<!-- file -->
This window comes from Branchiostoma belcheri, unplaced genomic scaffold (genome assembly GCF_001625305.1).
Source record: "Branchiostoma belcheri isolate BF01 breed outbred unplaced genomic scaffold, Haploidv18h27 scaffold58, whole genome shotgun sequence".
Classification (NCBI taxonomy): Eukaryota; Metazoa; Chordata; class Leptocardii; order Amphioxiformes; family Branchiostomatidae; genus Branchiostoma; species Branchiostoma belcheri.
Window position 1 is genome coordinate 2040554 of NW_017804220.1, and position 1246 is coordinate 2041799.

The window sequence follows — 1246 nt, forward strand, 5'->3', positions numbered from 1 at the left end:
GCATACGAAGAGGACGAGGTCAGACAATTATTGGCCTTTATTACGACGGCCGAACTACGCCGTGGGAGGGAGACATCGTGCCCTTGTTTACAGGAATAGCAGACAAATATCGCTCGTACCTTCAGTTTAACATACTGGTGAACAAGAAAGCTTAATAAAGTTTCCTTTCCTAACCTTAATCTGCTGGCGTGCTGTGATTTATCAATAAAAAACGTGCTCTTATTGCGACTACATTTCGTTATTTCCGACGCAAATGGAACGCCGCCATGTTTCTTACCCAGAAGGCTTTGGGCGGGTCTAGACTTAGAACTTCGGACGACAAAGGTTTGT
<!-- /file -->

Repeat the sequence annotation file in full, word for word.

This window comes from Branchiostoma belcheri, unplaced genomic scaffold (genome assembly GCF_001625305.1).
Source record: "Branchiostoma belcheri isolate BF01 breed outbred unplaced genomic scaffold, Haploidv18h27 scaffold58, whole genome shotgun sequence".
Classification (NCBI taxonomy): Eukaryota; Metazoa; Chordata; class Leptocardii; order Amphioxiformes; family Branchiostomatidae; genus Branchiostoma; species Branchiostoma belcheri.
Window position 1 is genome coordinate 2040554 of NW_017804220.1, and position 1246 is coordinate 2041799.

The window sequence follows — 1246 nt, forward strand, 5'->3', positions numbered from 1 at the left end:
GCATACGAAGAGGACGAGGTCAGACAATTATTGGCCTTTATTACGACGGCCGAACTACGCCGTGGGAGGGAGACATCGTGCCCTTGTTTACAGGAATAGCAGACAAATATCGCTCGTACCTTCAGTTTAACATACTGGTGAACAAGAAAGCTTAATAAAGTTTCCTTTCCTAACCTTAATCTGCTGGCGTGCTGTGATTTATCAATAAAAAACGTGCTCTTATTGCGACTACATTTCGTTATTTCCGACGCAAATGGAACGCCGCCATGTTTCTTACCCAGAAGGCTTTGGGCGGGTCTAGACTTAGAACTTCGGACGACAAAGGTTTGT